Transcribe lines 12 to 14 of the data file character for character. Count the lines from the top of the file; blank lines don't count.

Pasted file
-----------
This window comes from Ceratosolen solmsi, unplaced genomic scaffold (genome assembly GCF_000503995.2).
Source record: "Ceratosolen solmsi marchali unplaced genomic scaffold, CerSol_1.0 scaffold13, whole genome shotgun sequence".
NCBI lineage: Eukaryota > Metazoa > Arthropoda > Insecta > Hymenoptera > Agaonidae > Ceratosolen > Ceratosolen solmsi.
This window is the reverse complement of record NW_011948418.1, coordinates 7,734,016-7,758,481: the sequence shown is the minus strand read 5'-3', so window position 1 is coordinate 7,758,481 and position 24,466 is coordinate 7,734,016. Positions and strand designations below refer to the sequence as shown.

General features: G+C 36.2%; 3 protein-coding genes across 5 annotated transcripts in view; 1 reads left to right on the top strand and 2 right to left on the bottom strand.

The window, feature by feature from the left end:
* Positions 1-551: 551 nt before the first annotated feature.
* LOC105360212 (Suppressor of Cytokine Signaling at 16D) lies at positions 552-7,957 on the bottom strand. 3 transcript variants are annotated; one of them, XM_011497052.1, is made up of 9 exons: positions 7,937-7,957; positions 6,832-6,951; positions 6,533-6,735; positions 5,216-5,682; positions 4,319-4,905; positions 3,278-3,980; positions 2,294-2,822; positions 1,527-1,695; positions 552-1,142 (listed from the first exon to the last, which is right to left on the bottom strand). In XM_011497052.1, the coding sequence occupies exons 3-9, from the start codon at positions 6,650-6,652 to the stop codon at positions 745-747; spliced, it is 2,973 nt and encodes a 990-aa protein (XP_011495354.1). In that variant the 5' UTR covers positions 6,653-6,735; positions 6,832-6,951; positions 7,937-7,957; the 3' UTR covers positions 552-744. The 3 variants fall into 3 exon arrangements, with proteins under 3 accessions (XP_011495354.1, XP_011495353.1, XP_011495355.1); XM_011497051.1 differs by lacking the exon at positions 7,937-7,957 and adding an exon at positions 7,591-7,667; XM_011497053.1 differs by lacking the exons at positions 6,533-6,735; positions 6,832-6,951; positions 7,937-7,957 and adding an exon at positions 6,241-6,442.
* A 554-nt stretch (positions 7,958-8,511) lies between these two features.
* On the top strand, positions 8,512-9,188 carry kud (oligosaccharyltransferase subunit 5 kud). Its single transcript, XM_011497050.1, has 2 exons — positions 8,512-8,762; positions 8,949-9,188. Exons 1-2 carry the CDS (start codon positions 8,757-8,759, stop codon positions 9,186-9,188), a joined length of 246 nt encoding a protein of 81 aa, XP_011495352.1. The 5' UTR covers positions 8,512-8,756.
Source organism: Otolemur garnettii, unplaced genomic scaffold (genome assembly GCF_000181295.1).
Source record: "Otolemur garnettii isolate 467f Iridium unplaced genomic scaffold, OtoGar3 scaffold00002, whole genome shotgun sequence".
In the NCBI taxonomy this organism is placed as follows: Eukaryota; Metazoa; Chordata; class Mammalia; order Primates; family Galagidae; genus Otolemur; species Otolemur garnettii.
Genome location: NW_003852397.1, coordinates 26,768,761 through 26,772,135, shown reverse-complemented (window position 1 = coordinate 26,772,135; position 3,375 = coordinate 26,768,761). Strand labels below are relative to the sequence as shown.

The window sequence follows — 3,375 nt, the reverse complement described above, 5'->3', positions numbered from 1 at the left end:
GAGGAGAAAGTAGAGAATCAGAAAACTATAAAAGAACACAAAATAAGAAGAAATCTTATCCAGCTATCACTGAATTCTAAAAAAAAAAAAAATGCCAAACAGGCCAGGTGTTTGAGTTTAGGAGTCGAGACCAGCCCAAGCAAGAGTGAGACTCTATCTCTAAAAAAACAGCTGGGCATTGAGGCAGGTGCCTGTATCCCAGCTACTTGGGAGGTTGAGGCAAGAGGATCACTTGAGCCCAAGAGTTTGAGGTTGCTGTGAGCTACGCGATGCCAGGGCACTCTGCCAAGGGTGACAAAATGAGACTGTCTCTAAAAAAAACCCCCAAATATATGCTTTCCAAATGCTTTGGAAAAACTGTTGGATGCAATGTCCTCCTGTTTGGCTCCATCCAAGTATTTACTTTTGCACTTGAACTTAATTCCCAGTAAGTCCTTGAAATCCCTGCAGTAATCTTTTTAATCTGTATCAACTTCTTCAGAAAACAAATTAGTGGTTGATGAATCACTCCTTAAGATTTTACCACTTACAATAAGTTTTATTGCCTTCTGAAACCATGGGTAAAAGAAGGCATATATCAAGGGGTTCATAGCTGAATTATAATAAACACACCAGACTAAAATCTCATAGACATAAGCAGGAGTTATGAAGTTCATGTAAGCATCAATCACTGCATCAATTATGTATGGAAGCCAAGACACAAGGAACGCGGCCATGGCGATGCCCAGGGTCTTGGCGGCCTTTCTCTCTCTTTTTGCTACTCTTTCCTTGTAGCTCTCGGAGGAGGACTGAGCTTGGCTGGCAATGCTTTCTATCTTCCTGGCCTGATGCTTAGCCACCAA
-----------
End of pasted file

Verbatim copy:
Source record: "Otolemur garnettii isolate 467f Iridium unplaced genomic scaffold, OtoGar3 scaffold00002, whole genome shotgun sequence".
In the NCBI taxonomy this organism is placed as follows: Eukaryota; Metazoa; Chordata; class Mammalia; order Primates; family Galagidae; genus Otolemur; species Otolemur garnettii.
Genome location: NW_003852397.1, coordinates 26,768,761 through 26,772,135, shown reverse-complemented (window position 1 = coordinate 26,772,135; position 3,375 = coordinate 26,768,761). Strand labels below are relative to the sequence as shown.